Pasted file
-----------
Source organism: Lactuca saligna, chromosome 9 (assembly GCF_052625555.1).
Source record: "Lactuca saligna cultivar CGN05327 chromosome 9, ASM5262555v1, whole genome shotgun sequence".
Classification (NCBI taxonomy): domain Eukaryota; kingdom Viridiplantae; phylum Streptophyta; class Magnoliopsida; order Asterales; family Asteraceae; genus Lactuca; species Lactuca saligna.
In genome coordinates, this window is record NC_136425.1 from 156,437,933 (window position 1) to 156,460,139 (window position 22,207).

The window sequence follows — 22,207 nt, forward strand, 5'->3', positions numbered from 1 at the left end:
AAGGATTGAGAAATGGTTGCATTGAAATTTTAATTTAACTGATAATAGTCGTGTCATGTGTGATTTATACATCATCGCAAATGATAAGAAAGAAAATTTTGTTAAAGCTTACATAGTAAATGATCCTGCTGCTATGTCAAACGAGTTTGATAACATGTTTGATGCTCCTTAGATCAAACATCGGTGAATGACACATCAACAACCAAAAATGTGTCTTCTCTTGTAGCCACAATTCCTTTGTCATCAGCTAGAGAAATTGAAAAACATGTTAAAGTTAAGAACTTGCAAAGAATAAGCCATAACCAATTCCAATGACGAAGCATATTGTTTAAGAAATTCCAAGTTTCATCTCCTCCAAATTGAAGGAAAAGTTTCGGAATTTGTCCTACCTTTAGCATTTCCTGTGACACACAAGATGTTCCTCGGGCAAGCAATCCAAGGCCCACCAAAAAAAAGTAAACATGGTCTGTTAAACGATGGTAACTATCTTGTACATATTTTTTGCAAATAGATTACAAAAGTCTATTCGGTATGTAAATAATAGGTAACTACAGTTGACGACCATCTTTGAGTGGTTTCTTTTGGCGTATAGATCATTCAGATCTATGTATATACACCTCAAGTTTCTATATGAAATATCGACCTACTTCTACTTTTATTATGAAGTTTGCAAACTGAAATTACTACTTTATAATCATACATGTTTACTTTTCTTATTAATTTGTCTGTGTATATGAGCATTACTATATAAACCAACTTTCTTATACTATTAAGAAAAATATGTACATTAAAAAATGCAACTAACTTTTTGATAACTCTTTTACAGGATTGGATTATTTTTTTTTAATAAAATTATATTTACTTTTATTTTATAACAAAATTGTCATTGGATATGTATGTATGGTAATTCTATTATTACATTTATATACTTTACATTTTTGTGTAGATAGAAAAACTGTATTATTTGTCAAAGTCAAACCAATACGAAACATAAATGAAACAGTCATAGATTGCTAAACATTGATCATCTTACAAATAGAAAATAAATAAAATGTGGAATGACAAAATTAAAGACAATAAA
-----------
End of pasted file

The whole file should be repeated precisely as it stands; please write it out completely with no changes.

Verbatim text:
Source organism: Lactuca saligna, chromosome 9 (assembly GCF_052625555.1).
Source record: "Lactuca saligna cultivar CGN05327 chromosome 9, ASM5262555v1, whole genome shotgun sequence".
Classification (NCBI taxonomy): domain Eukaryota; kingdom Viridiplantae; phylum Streptophyta; class Magnoliopsida; order Asterales; family Asteraceae; genus Lactuca; species Lactuca saligna.
In genome coordinates, this window is record NC_136425.1 from 156,437,933 (window position 1) to 156,460,139 (window position 22,207).

The window sequence follows — 22,207 nt, forward strand, 5'->3', positions numbered from 1 at the left end:
AAGGATTGAGAAATGGTTGCATTGAAATTTTAATTTAACTGATAATAGTCGTGTCATGTGTGATTTATACATCATCGCAAATGATAAGAAAGAAAATTTTGTTAAAGCTTACATAGTAAATGATCCTGCTGCTATGTCAAACGAGTTTGATAACATGTTTGATGCTCCTTAGATCAAACATCGGTGAATGACACATCAACAACCAAAAATGTGTCTTCTCTTGTAGCCACAATTCCTTTGTCATCAGCTAGAGAAATTGAAAAACATGTTAAAGTTAAGAACTTGCAAAGAATAAGCCATAACCAATTCCAATGACGAAGCATATTGTTTAAGAAATTCCAAGTTTCATCTCCTCCAAATTGAAGGAAAAGTTTCGGAATTTGTCCTACCTTTAGCATTTCCTGTGACACACAAGATGTTCCTCGGGCAAGCAATCCAAGGCCCACCAAAAAAAAGTAAACATGGTCTGTTAAACGATGGTAACTATCTTGTACATATTTTTTGCAAATAGATTACAAAAGTCTATTCGGTATGTAAATAATAGGTAACTACAGTTGACGACCATCTTTGAGTGGTTTCTTTTGGCGTATAGATCATTCAGATCTATGTATATACACCTCAAGTTTCTATATGAAATATCGACCTACTTCTACTTTTATTATGAAGTTTGCAAACTGAAATTACTACTTTATAATCATACATGTTTACTTTTCTTATTAATTTGTCTGTGTATATGAGCATTACTATATAAACCAACTTTCTTATACTATTAAGAAAAATATGTACATTAAAAAATGCAACTAACTTTTTGATAACTCTTTTACAGGATTGGATTATTTTTTTTTAATAAAATTATATTTACTTTTATTTTATAACAAAATTGTCATTGGATATGTATGTATGGTAATTCTATTATTACATTTATATACTTTACATTTTTGTGTAGATAGAAAAACTGTATTATTTGTCAAAGTCAAACCAATACGAAACATAAATGAAACAGTCATAGATTGCTAAACATTGATCATCTTACAAATAGAAAATAAATAAAATGTGGAATGACAAAATTAAAGACAATAAA